pared to prosecute his work successfully. In May, 1862, he
made a tour through sixty or seventy villages in the neighbor
hood of his residence. At the time of his death, he was on his
way home from Constantinople, where he had been to attend the
annual meeting of the missionaries of Western Turkey. His
wife and child and one or two missionaries were with him ; when
the party were met by a company of five mounted brigands, by
whom Mr. Meriam and one of his companions were killed.
Mrs. Meriam carried the body of her husband forty-eight long
and weary hours, in order that she might bury it in the home
of his mission-life ; but the shock to her own system was too
great for her to bear, and she died of typhoid-fever on the 25th
of July, twenty-three days after the death of her husband.
She was a graduate of the Cambridge High School, and for
many years a most successful teacher in the public schools of the
place. Three of the five brigands were afterwards arrested,
were tried, convicted, and were all executed on the 8th of
January, 1862.

The child of Mr. Meriam arrived at Boston, 12 May, in the
bark " Smyrniote " from Smyrna, in good health ; and found
a new home in the family of Mr. J. N. Meriam, in Cam
bridge.

1858. GEORGE BRADFORD CHADWICK, of Boston, died
in Northampton, Mass., 12 August, 1861. He was the third
of four children, and only son of Dr. George (D.C. 1825)
and Susan Brewster (Gilbert) Chadwick, and was born in
Ipswich, Mass., 3 January, 1836. His father graduated at
Dartmouth College with the second honors of his class. After
leaving college, he pursued the study of medicine ; and, having
received the degree of M.D. in 1828, he began the practice of
Ms profession in Ipswich, where his four children were born.
Shortly after the birth of his fourth child, he relinquished the
practice of medicine, removed to Chelsea, and began business
as a merchant, in Milk Street, Boston, with his brother-in-law,



1861-62.] OF HARVARD COLLEGE. 443

Samuel S. Gilbert, under the firm of Gilbert and Chadwick.
His mother was daughter of Hon. Benjamin Joseph Gilbert, of
Hanover, N. H. (Y. C. 1786) , a lawyer by profession ; and mar
ried Sally Shepard, of Boston. His great-grandfather, Joseph
Gilbert, was a native of Brookfield, Mass. The father of the
subject of this notice took a severe cold in the autumn of 1843,
which resulted in a rapid consumption ; and he died, 11 Novem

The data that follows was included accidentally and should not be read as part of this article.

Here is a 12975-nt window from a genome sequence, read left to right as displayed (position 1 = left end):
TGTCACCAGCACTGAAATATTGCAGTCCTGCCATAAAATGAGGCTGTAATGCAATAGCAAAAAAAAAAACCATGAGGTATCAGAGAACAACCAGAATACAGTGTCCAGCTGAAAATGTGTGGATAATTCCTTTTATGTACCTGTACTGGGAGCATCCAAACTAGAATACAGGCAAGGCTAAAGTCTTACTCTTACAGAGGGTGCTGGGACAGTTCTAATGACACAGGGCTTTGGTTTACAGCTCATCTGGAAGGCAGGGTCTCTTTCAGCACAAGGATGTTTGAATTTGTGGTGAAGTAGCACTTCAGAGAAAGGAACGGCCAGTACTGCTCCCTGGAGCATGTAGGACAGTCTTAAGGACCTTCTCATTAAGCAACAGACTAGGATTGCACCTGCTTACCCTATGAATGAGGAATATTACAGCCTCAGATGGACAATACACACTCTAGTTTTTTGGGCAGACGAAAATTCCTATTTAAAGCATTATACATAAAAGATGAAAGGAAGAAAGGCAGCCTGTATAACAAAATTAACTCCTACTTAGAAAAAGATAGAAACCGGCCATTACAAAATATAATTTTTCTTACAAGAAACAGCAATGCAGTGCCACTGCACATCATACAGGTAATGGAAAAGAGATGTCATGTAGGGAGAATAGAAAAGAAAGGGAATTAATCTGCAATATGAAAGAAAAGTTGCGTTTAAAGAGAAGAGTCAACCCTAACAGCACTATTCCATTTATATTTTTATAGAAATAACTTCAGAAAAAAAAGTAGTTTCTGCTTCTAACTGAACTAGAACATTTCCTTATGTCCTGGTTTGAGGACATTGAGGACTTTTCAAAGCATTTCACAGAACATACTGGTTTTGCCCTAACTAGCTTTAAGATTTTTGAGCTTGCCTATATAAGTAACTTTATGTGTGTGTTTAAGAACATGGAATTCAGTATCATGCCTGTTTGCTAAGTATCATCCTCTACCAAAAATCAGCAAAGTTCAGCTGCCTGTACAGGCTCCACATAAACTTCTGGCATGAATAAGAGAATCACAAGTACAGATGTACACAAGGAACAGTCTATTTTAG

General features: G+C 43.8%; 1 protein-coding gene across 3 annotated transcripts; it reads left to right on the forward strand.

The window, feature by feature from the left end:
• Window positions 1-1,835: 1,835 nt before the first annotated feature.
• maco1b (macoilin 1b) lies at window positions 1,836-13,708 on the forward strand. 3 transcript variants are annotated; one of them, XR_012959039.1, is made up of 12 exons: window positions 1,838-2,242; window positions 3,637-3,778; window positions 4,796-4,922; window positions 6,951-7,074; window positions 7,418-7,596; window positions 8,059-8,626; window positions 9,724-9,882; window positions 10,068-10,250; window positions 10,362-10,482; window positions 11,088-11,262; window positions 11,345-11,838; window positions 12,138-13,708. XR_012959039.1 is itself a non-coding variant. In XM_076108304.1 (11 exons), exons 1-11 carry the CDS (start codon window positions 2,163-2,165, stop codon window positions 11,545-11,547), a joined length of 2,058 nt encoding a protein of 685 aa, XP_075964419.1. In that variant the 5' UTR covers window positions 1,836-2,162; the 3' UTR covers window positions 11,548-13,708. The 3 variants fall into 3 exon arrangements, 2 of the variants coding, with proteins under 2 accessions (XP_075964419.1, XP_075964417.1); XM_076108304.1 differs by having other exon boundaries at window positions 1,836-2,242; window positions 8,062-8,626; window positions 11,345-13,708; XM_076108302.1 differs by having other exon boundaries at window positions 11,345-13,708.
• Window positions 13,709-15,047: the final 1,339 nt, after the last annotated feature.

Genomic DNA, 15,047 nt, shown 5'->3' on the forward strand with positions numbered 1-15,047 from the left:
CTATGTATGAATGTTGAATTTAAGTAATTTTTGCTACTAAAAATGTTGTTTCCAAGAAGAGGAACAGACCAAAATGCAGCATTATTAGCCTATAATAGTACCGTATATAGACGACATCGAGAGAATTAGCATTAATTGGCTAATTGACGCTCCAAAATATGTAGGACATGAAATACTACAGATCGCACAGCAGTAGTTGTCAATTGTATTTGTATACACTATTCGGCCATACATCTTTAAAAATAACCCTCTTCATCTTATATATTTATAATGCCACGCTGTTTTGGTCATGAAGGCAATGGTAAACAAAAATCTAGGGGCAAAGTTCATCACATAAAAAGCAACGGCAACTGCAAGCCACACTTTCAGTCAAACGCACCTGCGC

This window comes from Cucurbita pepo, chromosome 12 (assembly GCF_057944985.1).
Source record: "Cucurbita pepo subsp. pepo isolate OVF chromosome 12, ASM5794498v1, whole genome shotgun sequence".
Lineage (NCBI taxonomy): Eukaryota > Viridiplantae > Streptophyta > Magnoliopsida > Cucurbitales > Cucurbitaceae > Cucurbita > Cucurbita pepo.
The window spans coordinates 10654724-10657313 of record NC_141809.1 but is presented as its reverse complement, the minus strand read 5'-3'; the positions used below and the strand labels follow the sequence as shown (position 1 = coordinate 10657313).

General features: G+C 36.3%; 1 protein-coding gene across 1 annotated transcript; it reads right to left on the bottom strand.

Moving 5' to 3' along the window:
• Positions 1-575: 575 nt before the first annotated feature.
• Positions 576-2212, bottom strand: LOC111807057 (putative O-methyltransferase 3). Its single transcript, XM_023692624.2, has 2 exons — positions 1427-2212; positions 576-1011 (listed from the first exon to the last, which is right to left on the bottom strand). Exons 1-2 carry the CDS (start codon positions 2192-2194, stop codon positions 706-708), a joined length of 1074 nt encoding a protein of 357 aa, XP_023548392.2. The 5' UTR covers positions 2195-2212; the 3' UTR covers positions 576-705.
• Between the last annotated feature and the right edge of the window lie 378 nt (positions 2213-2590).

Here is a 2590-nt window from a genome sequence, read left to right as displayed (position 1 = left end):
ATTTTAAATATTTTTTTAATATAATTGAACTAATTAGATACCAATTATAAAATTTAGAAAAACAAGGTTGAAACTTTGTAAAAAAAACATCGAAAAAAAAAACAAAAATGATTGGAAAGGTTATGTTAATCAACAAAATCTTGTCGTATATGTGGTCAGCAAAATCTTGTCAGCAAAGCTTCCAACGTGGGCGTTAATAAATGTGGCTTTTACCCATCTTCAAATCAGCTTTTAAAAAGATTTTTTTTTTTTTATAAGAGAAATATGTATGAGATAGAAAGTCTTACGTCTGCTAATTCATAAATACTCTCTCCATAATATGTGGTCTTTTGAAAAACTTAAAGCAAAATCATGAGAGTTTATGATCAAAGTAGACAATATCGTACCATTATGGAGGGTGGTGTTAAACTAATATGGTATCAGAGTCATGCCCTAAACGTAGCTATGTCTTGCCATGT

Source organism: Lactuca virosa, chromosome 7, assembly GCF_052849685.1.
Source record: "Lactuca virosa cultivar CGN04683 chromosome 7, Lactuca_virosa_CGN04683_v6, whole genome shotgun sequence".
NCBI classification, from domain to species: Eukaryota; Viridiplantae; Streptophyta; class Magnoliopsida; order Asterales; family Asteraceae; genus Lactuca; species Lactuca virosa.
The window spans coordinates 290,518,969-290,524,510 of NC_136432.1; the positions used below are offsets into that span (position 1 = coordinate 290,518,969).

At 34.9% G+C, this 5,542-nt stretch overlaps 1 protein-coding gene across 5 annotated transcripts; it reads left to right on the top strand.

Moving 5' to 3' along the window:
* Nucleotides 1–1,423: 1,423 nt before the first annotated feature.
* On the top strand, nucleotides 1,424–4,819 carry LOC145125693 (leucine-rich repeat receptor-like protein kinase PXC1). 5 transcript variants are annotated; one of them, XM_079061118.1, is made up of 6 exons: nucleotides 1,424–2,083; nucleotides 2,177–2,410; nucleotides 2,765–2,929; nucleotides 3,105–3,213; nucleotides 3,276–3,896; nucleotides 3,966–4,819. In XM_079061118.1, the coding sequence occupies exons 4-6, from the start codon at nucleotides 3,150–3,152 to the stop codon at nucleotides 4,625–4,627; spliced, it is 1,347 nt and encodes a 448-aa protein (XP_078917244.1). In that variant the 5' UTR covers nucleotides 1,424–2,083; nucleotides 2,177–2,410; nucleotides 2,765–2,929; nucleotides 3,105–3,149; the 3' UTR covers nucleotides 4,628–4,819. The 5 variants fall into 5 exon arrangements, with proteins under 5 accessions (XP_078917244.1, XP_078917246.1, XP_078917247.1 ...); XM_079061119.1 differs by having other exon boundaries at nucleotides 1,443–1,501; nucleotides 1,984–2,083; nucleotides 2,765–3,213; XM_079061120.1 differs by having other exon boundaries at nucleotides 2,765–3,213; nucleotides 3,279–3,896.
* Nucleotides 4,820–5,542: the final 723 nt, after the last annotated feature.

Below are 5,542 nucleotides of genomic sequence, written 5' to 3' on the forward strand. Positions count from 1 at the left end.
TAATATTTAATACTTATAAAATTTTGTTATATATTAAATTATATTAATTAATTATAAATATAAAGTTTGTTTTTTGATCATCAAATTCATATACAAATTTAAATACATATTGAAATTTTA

ber of that year, at the house of his father-in-law, who had
removed from Hanover to Boston.

Young Chadwick first entered the Adams School, in Mason
Street, Boston. He was afterwards transferred to the Brimmer
School, where a Franklin medal was awarded to him in 1850.
He that year entered the Boston Latin School, where he re
mained a little more than a year ; and then entered the private
Latin school of Epes Sargent Dixwell (H.C. 1857), in Boyls-
ton Place, where he completed his studies for entering college,
leaving the school in January, 1854. While in college, he
held a respectable rank of scholarship. He had a strong par
tiality for architecture ; and, at commencement, an essay was
assigned to him : the subject was, "Architecture in the United
States." After leaving college, he studied architecture for some
time under the instruction of Mr. George Snell, of Boston ;
and intended to make that business his profession.

1858. JAMES JACKSON LOWELL was born in Cambridge,
Oct. 15, 1837. He was the second son and fourth child of
Charles Russell and Anna Cabot (Jackson) Lowell, and the
grandson of Rev. Charles Lowell, D.D. (H.C. 1800), and of
Patrick T. Jackson. He was fitted for college at the private
school of Rev. Thomas Russell Sullivan, and at the Boston
Latin School, where he took the first rank. Early in the fresh
man year, he was acknowledged to be the first scholar in his
class ; a place which he held without dispute through his college
course. After graduation, he taught private pupils in Cam
bridge for a year ; and then entered the Law School, while still
continuing his private instruction and residing with his parents
in Cambridge. At the breaking-out of the rebellion, he became
an interested member of a drill-club which was formed in Cam-